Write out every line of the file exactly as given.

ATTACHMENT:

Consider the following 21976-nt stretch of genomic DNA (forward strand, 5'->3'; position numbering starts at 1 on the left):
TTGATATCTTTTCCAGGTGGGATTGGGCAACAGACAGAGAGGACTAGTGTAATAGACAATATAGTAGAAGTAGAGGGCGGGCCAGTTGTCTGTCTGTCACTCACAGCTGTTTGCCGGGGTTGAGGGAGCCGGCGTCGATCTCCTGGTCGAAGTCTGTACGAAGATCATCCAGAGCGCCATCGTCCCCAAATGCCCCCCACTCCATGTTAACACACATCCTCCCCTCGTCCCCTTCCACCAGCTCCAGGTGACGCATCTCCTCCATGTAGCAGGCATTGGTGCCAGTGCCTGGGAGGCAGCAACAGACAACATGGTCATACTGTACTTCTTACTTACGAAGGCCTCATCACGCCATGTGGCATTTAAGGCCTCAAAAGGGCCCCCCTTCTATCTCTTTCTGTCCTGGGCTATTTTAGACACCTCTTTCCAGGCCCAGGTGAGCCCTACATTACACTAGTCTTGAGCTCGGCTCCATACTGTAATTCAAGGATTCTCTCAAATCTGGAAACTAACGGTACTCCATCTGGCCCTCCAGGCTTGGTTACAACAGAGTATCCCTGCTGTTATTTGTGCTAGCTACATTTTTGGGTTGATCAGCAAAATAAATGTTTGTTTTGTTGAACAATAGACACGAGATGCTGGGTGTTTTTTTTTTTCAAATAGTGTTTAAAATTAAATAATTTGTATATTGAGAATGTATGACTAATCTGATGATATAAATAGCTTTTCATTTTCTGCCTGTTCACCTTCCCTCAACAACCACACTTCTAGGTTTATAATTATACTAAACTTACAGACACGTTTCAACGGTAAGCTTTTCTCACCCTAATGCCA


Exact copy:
Consider the following 21976-nt stretch of genomic DNA (forward strand, 5'->3'; position numbering starts at 1 on the left):
TTGATATCTTTTCCAGGTGGGATTGGGCAACAGACAGAGAGGACTAGTGTAATAGACAATATAGTAGAAGTAGAGGGCGGGCCAGTTGTCTGTCTGTCACTCACAGCTGTTTGCCGGGGTTGAGGGAGCCGGCGTCGATCTCCTGGTCGAAGTCTGTACGAAGATCATCCAGAGCGCCATCGTCCCCAAATGCCCCCCACTCCATGTTAACACACATCCTCCCCTCGTCCCCTTCCACCAGCTCCAGGTGACGCATCTCCTCCATGTAGCAGGCATTGGTGCCAGTGCCTGGGAGGCAGCAACAGACAACATGGTCATACTGTACTTCTTACTTACGAAGGCCTCATCACGCCATGTGGCATTTAAGGCCTCAAAAGGGCCCCCCTTCTATCTCTTTCTGTCCTGGGCTATTTTAGACACCTCTTTCCAGGCCCAGGTGAGCCCTACATTACACTAGTCTTGAGCTCGGCTCCATACTGTAATTCAAGGATTCTCTCAAATCTGGAAACTAACGGTACTCCATCTGGCCCTCCAGGCTTGGTTACAACAGAGTATCCCTGCTGTTATTTGTGCTAGCTACATTTTTGGGTTGATCAGCAAAATAAATGTTTGTTTTGTTGAACAATAGACACGAGATGCTGGGTGTTTTTTTTTTTCAAATAGTGTTTAAAATTAAATAATTTGTATATTGAGAATGTATGACTAATCTGATGATATAAATAGCTTTTCATTTTCTGCCTGTTCACCTTCCCTCAACAACCACACTTCTAGGTTTATAATTATACTAAACTTACAGACACGTTTCAACGGTAAGCTTTTCTCACCCTAATGCCA